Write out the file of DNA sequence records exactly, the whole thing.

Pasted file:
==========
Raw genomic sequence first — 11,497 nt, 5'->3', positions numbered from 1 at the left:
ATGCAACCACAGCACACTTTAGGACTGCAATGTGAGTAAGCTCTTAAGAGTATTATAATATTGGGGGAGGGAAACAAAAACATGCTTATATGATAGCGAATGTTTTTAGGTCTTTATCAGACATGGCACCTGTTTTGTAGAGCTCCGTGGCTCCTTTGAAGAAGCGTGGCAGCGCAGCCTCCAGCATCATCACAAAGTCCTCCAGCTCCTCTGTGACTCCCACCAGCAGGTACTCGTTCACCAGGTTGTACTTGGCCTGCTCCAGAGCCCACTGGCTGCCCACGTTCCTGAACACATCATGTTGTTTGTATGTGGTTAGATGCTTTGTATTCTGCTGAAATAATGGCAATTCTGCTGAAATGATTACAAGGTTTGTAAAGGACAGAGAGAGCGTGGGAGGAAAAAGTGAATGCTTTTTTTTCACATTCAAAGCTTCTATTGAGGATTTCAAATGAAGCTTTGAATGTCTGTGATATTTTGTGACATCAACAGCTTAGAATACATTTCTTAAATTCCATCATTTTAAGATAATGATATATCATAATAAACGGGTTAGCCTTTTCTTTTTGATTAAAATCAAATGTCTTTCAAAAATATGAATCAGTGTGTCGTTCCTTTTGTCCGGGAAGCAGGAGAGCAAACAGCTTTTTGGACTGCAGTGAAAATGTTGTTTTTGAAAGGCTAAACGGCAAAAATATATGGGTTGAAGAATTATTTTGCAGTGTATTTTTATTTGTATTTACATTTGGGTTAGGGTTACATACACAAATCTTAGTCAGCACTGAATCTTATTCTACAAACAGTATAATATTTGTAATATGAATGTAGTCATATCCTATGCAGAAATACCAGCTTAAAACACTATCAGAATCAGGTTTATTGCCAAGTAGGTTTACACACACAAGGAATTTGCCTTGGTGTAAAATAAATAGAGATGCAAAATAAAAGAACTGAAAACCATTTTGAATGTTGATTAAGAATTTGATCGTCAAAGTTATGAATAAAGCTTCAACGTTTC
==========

Raw genomic sequence first — 11,497 nt, 5'->3', positions numbered from 1 at the left:
ATGCAACCACAGCACACTTTAGGACTGCAATGTGAGTAAGCTCTTAAGAGTATTATAATATTGGGGGAGGGAAACAAAAACATGCTTATATGATAGCGAATGTTTTTAGGTCTTTATCAGACATGGCACCTGTTTTGTAGAGCTCCGTGGCTCCTTTGAAGAAGCGTGGCAGCGCAGCCTCCAGCATCATCACAAAGTCCTCCAGCTCCTCTGTGACTCCCACCAGCAGGTACTCGTTCACCAGGTTGTACTTGGCCTGCTCCAGAGCCCACTGGCTGCCCACGTTCCTGAACACATCATGTTGTTTGTATGTGGTTAGATGCTTTGTATTCTGCTGAAATAATGGCAATTCTGCTGAAATGATTACAAGGTTTGTAAAGGACAGAGAGAGCGTGGGAGGAAAAAGTGAATGCTTTTTTTTCACATTCAAAGCTTCTATTGAGGATTTCAAATGAAGCTTTGAATGTCTGTGATATTTTGTGACATCAACAGCTTAGAATACATTTCTTAAATTCCATCATTTTAAGATAATGATATATCATAATAAACGGGTTAGCCTTTTCTTTTTGATTAAAATCAAATGTCTTTCAAAAATATGAATCAGTGTGTCGTTCCTTTTGTCCGGGAAGCAGGAGAGCAAACAGCTTTTTGGACTGCAGTGAAAATGTTGTTTTTGAAAGGCTAAACGGCAAAAATATATGGGTTGAAGAATTATTTTGCAGTGTATTTTTATTTGTATTTACATTTGGGTTAGGGTTACATACACAAATCTTAGTCAGCACTGAATCTTATTCTACAAACAGTATAATATTTGTAATATGAATGTAGTCATATCCTATGCAGAAATACCAGCTTAAAACACTATCAGAATCAGGTTTATTGCCAAGTAGGTTTACACACACAAGGAATTTGCCTTGGTGTAAAATAAATAGAGATGCAAAATAAAAGAACTGAAAACCATTTTGAATGTTGATTAAGAATTTGATCGTCAAAGTTATGAATAAAGCTTCAACGTTTC